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What Is A Property Survey And Where Can You Get One?

Emma Tomsich4-Minute Read
October 19, 2022

As a home buyer, the last thing you want to be involved with is a property dispute with your new neighbors. To avoid this situation and be a good neighbor, consider getting a property survey.

A property survey is one of the most important things to have done when you’re buying a home or building an addition onto your current one. Let’s talk about what a property survey is, why it’s so important and where you can get one.

What Is A Property Survey?

A property survey, also referred to as a boundary or home survey, is a precise, professional measurement used to determine or validate the plot of land a home is built on. Property surveys are important for knowing property lines or building additions to your home, so you can avoid any restrictions or conditions that would interfere with the legal boundaries of the described property.

While many jurisdictions require a property survey be done, they’re not mandatory everywhere. Nonetheless, it can be beneficial to have an official document detailing your land’s boundaries in the case of neighborly property line disputes or other inconveniences.

Many lenders and title companies also require a property survey upon a home purchase to make sure there are no encroachments on the property before title insurance is issued to the home buyer.

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Types of Property Surveys

Let’s take a look at the different types of property surveys and distinguish what sets them apart from each other.

Land Surveys

Land surveying is the basic process used to confirm property lines on a parcel of land. They’re conducted by land surveyors to identify and evaluate existing man-made structures, elevations, natural features and boundaries on a property. Land surveys are crucial for protecting property rights and preparing for land development.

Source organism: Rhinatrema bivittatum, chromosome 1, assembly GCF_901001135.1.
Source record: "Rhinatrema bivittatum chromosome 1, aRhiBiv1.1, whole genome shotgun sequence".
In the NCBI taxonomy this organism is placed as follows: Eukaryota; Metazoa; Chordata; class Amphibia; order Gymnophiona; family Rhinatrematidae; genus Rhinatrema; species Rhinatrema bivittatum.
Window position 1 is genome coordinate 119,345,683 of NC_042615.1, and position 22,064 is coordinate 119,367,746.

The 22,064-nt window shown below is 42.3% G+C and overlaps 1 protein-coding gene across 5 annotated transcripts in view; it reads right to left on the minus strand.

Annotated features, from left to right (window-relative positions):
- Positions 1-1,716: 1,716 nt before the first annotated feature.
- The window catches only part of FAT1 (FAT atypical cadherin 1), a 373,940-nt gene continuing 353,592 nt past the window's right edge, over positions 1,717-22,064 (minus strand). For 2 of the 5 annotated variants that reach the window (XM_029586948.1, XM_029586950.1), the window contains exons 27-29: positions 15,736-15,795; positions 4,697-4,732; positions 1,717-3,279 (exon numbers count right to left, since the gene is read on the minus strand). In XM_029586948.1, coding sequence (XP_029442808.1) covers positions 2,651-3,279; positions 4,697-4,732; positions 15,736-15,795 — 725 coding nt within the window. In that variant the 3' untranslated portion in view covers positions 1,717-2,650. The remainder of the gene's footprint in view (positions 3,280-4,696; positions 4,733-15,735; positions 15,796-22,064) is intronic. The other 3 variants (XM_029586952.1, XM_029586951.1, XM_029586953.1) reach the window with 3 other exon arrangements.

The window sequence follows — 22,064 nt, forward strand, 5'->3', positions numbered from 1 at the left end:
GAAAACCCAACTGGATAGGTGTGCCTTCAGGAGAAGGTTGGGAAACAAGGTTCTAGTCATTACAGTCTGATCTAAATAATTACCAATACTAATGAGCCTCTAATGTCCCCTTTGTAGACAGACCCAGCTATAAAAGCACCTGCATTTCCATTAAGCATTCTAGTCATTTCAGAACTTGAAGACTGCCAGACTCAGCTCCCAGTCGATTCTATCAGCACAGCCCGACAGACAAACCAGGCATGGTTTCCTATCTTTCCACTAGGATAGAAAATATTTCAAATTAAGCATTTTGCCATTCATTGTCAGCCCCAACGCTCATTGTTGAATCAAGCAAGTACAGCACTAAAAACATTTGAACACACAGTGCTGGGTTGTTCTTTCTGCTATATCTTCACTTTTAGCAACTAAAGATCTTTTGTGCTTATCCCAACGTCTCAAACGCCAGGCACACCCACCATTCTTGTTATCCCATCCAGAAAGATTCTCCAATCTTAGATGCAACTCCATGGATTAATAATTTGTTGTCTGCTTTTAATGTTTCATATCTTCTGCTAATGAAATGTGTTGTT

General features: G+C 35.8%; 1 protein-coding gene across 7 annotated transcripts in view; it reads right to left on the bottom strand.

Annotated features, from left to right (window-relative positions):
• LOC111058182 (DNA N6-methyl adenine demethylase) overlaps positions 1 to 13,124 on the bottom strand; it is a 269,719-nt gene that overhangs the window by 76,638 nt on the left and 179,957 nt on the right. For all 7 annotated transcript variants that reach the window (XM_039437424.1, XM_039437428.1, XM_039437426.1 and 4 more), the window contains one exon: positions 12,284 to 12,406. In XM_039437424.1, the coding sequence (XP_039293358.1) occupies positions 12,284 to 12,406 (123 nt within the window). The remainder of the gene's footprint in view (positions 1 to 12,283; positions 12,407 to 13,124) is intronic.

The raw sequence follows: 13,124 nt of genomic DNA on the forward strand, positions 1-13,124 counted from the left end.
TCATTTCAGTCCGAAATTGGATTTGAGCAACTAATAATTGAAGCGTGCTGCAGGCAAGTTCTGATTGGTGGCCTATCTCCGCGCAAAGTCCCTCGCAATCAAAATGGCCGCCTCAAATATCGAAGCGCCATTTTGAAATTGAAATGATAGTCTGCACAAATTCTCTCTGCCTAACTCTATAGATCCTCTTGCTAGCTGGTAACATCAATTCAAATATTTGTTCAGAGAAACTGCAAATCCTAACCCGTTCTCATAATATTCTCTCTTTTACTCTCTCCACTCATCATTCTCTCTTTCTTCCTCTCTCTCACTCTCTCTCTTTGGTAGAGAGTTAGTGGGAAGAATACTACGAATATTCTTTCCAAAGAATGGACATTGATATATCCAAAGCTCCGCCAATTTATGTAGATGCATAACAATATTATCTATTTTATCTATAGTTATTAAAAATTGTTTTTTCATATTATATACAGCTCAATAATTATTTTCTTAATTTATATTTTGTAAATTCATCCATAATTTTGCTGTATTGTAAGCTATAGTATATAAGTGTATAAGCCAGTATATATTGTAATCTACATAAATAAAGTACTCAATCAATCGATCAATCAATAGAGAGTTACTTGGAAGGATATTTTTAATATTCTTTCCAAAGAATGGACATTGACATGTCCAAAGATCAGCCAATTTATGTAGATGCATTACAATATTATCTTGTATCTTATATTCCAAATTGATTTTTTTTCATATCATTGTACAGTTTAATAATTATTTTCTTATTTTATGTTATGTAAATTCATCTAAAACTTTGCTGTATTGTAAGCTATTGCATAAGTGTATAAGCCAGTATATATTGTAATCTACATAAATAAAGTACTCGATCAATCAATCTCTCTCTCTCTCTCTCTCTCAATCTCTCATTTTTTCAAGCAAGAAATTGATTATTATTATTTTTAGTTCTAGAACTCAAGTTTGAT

Topographic Surveys

Topographic surveys illustrate the property’s plane and elevation of the land in addition to boundaries. It looks for features that include ditches, embankments and contours in the roads. Topographic surveys are usually required in the event of requested road improvements.

Monumentation Surveys

A monumentation survey is needed when adding a fence to your property. This type of survey is conducted by placing markers on the surveyed area to establish the boundaries. From there, the fence can be more accurately placed and built.

As-Built Surveys

An as-built survey determines property lines, as well as areas where improvements can be made. For example, an as-built survey could point out flaws or imperfections in the driveways or sidewalks. An as-built survey will also include ways to fix or improve these issues.

Mortgage Surveys

Mortgage surveys are similar to as-built surveys, in that the survey covers all of the land to be mortgaged. Therefore, the final survey will distinguish the property lines as defined for what will be covered in the mortgage.

Floodplain Surveys

Floodplain surveys show areas that are in flood zones. This type of survey can be beneficial for homeowners living in areas that are more prone to strong rainfalls and floods.

How To Get A Property Line Survey

In order to have a property line survey conducted, you must hire a professional land surveyor to measure out your property.